Editor’s Note: This story was originally published in October 2016 and updated in March 2018.
If ever you’ve lamented the demise of family farms, take a trip to a place called Sunshine and watch a pair of towheaded brothers tromp through a field, grabbing pea shoots for a snack. Will is 4 and Alder is 6, and both are learning all about edible plants and what it takes to put a healthy meal on the dinner table. On this fall afternoon, the sky is stunningly blue, without so much as a jetliner’s contrail, and the hardwoods are shedding their russet leaves.
Farming is a way of life for Will and Alder and their parents, Jamie and Sara Jane Davis, so in a nod to simplicity, they call their homeplace A Way of Life Farm. It’s a little ways north of the town of Bostic in Rutherford County, which is the official address, but the area is popularly known as the Sunshine community. It’s more foothills than mountains, but go behind the farmhouse and hoof it up the hill, where the pigs root, snort, and squelch in the mud, and the western horizon swells with crests and peaks.
Jamie and Sara Jane are among a new generation of farmers, defying any notion that those coming of age in the epoch of YouTube see farming as a too-tough row to hoe. “If anything,” Jamie says, “I think there is this movement of people interested in farming.”
Right: Jamie gives his pigs only organic feed and allows them to roam freely, wallow in mud, and gnaw on tubers. photograph by Anna Naphtali
It’s fashionable to think young people are device-driven and dirt-deprived. A lot of kids these days don’t grow up on the farm and, generally, don’t give much thought to how the peas ended up in cans on Aisle 5. For the past 30 to 40 years, agriculture has endured a drought of young people interested in the sow-and-reap lifestyle. But millennials — that demographic born in the digital age — have, for all their tech-mindedness, a certain get-back-to-the-earth sensibility. They dig organic and buy local, which helps boost the cool quotient of the small family farm.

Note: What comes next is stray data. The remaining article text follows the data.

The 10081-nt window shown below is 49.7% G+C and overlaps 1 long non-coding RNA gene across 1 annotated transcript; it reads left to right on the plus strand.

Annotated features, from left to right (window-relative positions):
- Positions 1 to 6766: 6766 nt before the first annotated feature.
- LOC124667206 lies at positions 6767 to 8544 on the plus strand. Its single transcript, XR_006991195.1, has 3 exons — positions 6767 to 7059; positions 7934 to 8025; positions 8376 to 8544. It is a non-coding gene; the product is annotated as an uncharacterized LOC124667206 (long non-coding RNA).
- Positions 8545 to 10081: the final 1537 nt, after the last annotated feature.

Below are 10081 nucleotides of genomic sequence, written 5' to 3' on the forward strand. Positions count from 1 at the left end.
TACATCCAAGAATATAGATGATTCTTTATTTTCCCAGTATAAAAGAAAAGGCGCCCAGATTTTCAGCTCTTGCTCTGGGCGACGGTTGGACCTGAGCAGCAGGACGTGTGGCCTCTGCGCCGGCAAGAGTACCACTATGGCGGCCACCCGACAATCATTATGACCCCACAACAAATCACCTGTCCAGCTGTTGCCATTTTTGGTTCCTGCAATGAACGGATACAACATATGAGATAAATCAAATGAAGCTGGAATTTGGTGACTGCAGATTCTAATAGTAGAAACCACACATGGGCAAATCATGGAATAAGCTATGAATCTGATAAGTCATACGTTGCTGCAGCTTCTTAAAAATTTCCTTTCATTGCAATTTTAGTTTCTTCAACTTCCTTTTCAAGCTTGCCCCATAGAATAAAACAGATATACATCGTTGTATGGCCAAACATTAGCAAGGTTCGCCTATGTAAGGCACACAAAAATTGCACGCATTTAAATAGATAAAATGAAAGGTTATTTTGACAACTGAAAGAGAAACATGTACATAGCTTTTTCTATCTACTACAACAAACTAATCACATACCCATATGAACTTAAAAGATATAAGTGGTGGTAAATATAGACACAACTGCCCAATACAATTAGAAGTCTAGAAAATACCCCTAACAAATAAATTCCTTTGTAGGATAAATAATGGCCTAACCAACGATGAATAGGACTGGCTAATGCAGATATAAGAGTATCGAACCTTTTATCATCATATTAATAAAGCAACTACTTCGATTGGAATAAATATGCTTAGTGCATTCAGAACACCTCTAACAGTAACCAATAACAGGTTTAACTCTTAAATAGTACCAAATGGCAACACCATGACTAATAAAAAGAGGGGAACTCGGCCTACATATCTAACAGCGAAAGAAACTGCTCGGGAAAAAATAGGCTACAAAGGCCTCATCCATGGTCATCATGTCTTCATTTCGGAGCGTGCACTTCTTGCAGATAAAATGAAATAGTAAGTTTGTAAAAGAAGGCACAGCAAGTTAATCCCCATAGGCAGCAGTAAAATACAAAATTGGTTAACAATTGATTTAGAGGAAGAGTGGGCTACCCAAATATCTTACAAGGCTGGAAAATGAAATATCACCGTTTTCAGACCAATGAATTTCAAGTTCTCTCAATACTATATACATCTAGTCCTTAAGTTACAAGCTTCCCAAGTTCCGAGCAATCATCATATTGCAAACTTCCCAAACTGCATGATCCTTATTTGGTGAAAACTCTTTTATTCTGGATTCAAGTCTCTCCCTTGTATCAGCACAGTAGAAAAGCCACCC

Jamie, now 36 (officially making him a millennial), met Sara Jane just before their freshman year at Oberlin College in Ohio. Jamie studied classical music history and theory — hardly a prerequisite for driving a Massey Ferguson tractor. “My backup plan if farming didn’t work out was to be a rock star,” he says.
But what on earth got him into tilling the earth? “She did,” he says, looking at Sara Jane. His wife grew up outside New Orleans and spent late summers with her grandfather, a man passionate about gardening. “That was a big influence on me,” she says. She earned a degree in environmental studies with a focus on sustainable agriculture.
“My backup plan if farming didn’t work out was to be a rock star.”
Jamie was raised in neighboring Polk County, so when the two college grads were looking to start a farm together, they did their research and found that northeastern Rutherford County would be the optimal place: close to family, close to mountains, good soil, good temperatures, pretty scenery. They started A Way of Life Farm in January of 2009. Their spread is 42 acres, with two and a half acres dedicated to growing somewhere between 30 and 40 varieties of vegetables. Jamie, wearing mud-spattered rubber boots and dirt-smudged beige pants, walks down to a low-lying field along Hunting Creek, flanked by thickets of pawpaw trees. In the slanting light of late afternoon, the verdant rows are radiant: carrots and cabbage, Swiss chard and celery, ginger and kale.
Step inside one of the long, tubular greenhouses and you’ll see some of the reddest, plumpest bell peppers anywhere. Jamie and Sara Jane sell their bounty at farmers markets in Charlotte and Asheville. They don’t sell all of it, though. “We eat the best food you could ever eat,” Sara Jane says.
As for the hogs on the hill, the Davises nourish them on organic feed — peas, flax, fish meal, and no soy protein — until they’re big enough to send to a slaughterhouse. This hill, which was clear-cut of timber and “looked like a high desert,” as Jamie recalls, is transforming into a pasture accented with fruit and nut trees. Standing here, surveying his family’s footprint on these foothills, Jamie sees a place brimming with life — its harvest enriched not by technology, but by nature.
They plan to spend the rest of their lives here. “Being able to have an influence on the land,” Sara Jane says, “you’re trying to create diversity and have this productive landscape. We’ll never get bored.”
A Way of Life Farm sells vegetables and pork on Saturday mornings at the Charlotte Regional Farmers Market, and at Asheville’s River Arts District Farmers Market on Wednesdays from 2 to 6 p.m., April through November. For more information, vist awayoflifefarm.com.
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